A Three-Kilobase Fragment of the Human Robo4 Promoter Directs Cell Type–Specific Expression in Endothelium
Robo4, a member of the roundabout family, is expressed exclusively in endothelial cells and has been implicated in endothelial cell migration and angiogenesis. Here we report the cloning and characterization of the human Robo4 promoter. The 3-kb 5′-flanking region directs endothelial cell–specific expression in vitro. Deletion and mutation analyses revealed the functional importance of two 12-bp palindromic DNA sequences at −2528 and −2941, 2 SP1 consensus motifs at −42 and −153, and an ETS consensus motif at −119. In electrophoretic mobility shift assays using supershifting antibodies, the SP1 motifs bound SP1 protein, whereas the ETS site bound a heterodimeric member of the ETS family, GA binding protein (GABP). These DNA–protein interactions were confirmed by chromatin immunoprecipitation assays. Transfection of primary human endothelial cells with small interfering RNA against GABP and SP1 resulted in a significant (≈50%) reduction in endogenous Robo4 mRNA expression. The 3-kb Robo4 promoter was coupled to LacZ, and the resulting cassette was introduced into the Hprt locus of mice by homologous recombination. Reporter gene activity was observed in the vasculature of adult organs (particularly in microvessels), tumor xenografts, and embryos, where it colocalized with the endothelial cell–specific marker CD31. LacZ mRNA levels in adult tissues and tumors correlated with mRNA levels for endogenous Robo4, CD31, and vascular endothelial cadherin. Moreover, the pattern of reporter gene expression was similar to that observed in mice in which LacZ was knocked into the endogenous Robo4 locus. Together, these data suggest that 3-kb upstream promoter of human Robo4 contains information for cell type–specific expression in the intact endothelium.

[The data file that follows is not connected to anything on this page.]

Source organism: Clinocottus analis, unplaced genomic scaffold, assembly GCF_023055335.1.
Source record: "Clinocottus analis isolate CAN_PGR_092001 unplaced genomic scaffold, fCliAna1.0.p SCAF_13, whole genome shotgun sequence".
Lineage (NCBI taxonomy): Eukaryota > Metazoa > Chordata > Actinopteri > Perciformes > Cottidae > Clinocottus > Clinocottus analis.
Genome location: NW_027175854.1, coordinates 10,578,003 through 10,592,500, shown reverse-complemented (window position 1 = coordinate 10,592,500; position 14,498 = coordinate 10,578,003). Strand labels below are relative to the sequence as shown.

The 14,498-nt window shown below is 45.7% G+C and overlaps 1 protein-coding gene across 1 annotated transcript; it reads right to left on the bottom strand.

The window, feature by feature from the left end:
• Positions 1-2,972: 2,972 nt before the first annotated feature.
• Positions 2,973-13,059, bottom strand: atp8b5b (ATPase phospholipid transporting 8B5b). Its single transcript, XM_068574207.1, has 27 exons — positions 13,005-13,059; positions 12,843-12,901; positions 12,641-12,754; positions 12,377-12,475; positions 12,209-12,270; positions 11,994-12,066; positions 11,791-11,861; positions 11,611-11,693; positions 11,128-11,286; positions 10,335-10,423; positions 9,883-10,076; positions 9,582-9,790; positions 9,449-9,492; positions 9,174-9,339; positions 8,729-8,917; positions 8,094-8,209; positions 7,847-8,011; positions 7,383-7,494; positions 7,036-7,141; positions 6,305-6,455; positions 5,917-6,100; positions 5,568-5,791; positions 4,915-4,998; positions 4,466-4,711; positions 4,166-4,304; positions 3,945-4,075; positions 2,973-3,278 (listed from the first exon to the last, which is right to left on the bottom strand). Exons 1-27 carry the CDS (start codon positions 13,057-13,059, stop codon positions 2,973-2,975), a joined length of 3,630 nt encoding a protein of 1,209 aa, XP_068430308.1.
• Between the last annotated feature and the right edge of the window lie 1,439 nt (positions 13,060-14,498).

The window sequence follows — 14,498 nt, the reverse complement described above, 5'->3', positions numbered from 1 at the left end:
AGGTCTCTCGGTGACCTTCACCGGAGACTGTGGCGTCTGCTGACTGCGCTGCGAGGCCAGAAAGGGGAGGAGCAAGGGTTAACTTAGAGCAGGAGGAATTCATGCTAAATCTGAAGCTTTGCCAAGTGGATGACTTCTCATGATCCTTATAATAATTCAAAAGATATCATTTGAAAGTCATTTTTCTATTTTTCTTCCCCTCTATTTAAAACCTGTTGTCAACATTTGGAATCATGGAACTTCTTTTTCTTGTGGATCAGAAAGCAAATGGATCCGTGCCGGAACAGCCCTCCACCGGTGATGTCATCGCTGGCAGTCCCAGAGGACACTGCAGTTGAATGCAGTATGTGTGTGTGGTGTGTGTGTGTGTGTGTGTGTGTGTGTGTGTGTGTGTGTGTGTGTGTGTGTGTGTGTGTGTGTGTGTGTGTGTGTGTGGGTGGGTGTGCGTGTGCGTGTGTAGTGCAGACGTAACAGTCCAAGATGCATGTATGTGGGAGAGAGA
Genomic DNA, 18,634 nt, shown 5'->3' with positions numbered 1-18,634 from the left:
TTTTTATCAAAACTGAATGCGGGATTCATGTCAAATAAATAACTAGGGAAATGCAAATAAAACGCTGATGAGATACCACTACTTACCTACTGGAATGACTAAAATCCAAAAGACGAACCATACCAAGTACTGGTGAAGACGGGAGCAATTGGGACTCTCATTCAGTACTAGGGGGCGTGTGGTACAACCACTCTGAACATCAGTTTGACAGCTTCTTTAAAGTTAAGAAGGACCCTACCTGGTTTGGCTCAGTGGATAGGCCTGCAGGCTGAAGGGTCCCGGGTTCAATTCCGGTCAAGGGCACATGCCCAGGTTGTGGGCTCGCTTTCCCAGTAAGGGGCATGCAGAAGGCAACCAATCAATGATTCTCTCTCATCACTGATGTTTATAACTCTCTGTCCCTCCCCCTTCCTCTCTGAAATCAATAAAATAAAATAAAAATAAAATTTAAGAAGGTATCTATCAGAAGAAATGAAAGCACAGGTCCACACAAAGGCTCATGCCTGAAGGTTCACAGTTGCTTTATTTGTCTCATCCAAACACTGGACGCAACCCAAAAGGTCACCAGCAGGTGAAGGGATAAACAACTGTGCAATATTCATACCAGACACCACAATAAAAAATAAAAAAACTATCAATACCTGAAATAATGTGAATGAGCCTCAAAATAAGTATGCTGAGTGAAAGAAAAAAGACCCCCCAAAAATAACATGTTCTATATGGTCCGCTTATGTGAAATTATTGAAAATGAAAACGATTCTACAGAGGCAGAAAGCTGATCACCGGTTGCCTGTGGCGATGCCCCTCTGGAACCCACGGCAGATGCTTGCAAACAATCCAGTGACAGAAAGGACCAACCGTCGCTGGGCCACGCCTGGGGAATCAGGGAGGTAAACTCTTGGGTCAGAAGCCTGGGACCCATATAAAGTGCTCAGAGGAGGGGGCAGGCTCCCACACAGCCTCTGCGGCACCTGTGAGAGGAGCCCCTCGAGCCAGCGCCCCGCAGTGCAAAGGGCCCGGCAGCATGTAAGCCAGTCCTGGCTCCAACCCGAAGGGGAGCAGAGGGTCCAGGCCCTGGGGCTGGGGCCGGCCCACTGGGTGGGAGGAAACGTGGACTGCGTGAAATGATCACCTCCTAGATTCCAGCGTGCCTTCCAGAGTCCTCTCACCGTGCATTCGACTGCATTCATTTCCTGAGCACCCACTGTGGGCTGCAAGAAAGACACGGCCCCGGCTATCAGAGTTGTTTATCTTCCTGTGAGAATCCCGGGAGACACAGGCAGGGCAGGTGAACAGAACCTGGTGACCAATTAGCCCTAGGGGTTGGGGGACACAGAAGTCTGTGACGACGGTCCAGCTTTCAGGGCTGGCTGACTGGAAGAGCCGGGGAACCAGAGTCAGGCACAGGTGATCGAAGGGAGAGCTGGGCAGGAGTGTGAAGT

There is increasing evidence that migration and patterning of axons and blood vessels share similar guidance mechanisms. Among the guidance systems involved in axonal and vascular networks are the ephrin-Eph, netrin-unc5b, semaphorin-plexin, and slit-Robo molecules.1
Robo (roundabout) is a member of the neural cell adhesion molecule family. Robo was originally isolated from Drosophila melanogaster.2 The ligand for Robo, Slit, was first identified in Drosophila as an extracellular molecule involved in axonal branching and neural migration.3 In vertebrates, 3 Robo receptor family members (Robo1 to -3) and 3 Slit ligands (Slit1 to -3) have been implicated in guiding axon growth via repulsive signaling.2 A fourth Robo receptor family member, Robo4, was cloned and shown to be restricted in its tissue distribution to endothelial cells.4,5 Robo4 is expressed in areas of in vivo angiogenesis. For example, the receptor is present in the endothelial lining of blood vessels in the developing embryo,6 placenta,4 and tumors.4,7 Robo4 has also been detected in the endothelium of normal nonangiogenic tissues, including the heart and lung.6,7 Recent studies support a role for Robo4 in endothelial cell migration, proliferation, and angiogenesis.6,8–10 The goal of the present study was to dissect the mechanisms of cell type–specific expression of the Robo4 promoter.
Materials and Methods